Is Trump Toast?

In a recent 95-minute rant, Donald Trump amped up his outrageousness. It included the usual egomania, personal denunciations of his rivals, the angry calls for bombs away and mass deportations, the ethnic and racial animus and even the indictment of Iowa voters for stupidity if they were considering voting for anyone but him.

As usual the conventional wisdom suggests he’s a goner. The theme song of the Trump Can’t Last Choir should be John Lennon’s “I told you before, your can’t do that.” But so far Trump has appeared immune to the usual rules. How long can this go on? Maybe eight years. Something similar has happened before. In 1968, for instance.

Generally in presidential politics the perceived optimist defeats the pessimist, the safe, solid, reliable character the unhinged loose cannon, the likeable outpolls the prickly or unpleasant, and the sunny defeats the angry or mean-spirited. But not in tumultuous times.

By almost all these usual metrics, Richard Nixon should have had no chance for a comeback. He’d begun his career as an angry, redbaiting member of Congress, a master of the McCarthyite smear. Eisenhower reluctantly put him on the ticket to appeal to the paranoid wing of the party and to serve as an attack dog so people could continue to like Ike.

Nixon lost the presidency narrowly to Kennedy largely on style points. Kennedy seemed a sunny charmer, promising better days ahead. Nixon came across as a dark, doomy Uriah Heep. He completed his self-destruction by losing a bid for the Governorship of California and then angrily denouncing the press in his farewell concession.

Yet 1968 allowed him to pull off a miraculous resurrection because the country was deeply divided. Vietnam was a hemorrhaging wound that had already persuaded Johnson not to seek re-election. There was racial and campus unrest as well as a generational divide. Young and old, urban and rural, prosperous and struggling saw the world very differently.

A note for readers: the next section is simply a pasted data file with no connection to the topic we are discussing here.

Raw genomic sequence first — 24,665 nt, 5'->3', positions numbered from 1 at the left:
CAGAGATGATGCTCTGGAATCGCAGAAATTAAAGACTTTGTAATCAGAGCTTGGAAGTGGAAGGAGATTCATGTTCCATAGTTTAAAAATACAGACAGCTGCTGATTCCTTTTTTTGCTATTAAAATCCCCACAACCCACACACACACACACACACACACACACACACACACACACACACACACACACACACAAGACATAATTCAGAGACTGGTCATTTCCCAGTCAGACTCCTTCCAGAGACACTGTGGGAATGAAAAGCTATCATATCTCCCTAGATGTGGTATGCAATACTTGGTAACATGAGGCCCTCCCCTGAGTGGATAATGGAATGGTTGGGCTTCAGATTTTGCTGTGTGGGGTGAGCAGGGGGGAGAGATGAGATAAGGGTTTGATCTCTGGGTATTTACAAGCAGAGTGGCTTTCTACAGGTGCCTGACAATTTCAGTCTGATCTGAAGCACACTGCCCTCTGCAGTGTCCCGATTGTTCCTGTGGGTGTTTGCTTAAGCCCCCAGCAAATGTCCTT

The Democrats reflected these divides in a contentious primary process in which peace candidate Gene McCarthy challenged his party’s president, the idealistic Bobby Kennedy was assassinated, and the winner of the nomination, Vice President Humphrey, was chained to Johnson’s unpopular war and to a civil rights record that divided the country.

Nixon ran on a secret plan to end the war, which turned out to be a fiction. He concocted the Southern Strategy to run a race-baiting, nativist campaign that appealed to the darker angels of our natures. He painted himself as strong and decisive and his rival as weak and pusillanimous. He warned that America was in decline, that giveaways to minorities were bankrupting the country and radical liberals were un-American. He appointed himself the paladin of the “silent majority.”

In effect he invented the culture wars trope by running as the exemplar of family values, tradition, God, law and order against liberals, hippies, peaceniks, commie sympathizers. He made inroads on the blue collar vote by implying he was the patriot, Humphry and the Democrats not. He played to fear, not hope. With all that, he still barely eked out a win. And the character this campaign revealed – angry, bitterly divisive, suspicious, ruthless – eventually doomed him.

And here we go again. The country is bitterly divided between haves and have-nots. It is war weary, yet fearful of an alien enemy at the gates. Demographics are changing dramatically in ways that are unsettling to an older generation. Old values seem to be under attack. The time is ripe for the rise of a demagogue. We could be looking at another 1968.

There’s one huge caveat when it comes to Trump. Nixon was a disciplined, organized, relentless, shrewd, Machiavellian campaigner. Trump appears to be far less disciplined and ad hoc, far more likely to go too far or wear thin. Some in the party and in the opposition begin to worry that there may be a far more dangerous, Nixonian figure waiting in the wings for a Trump misstep. And his name is Cruz.

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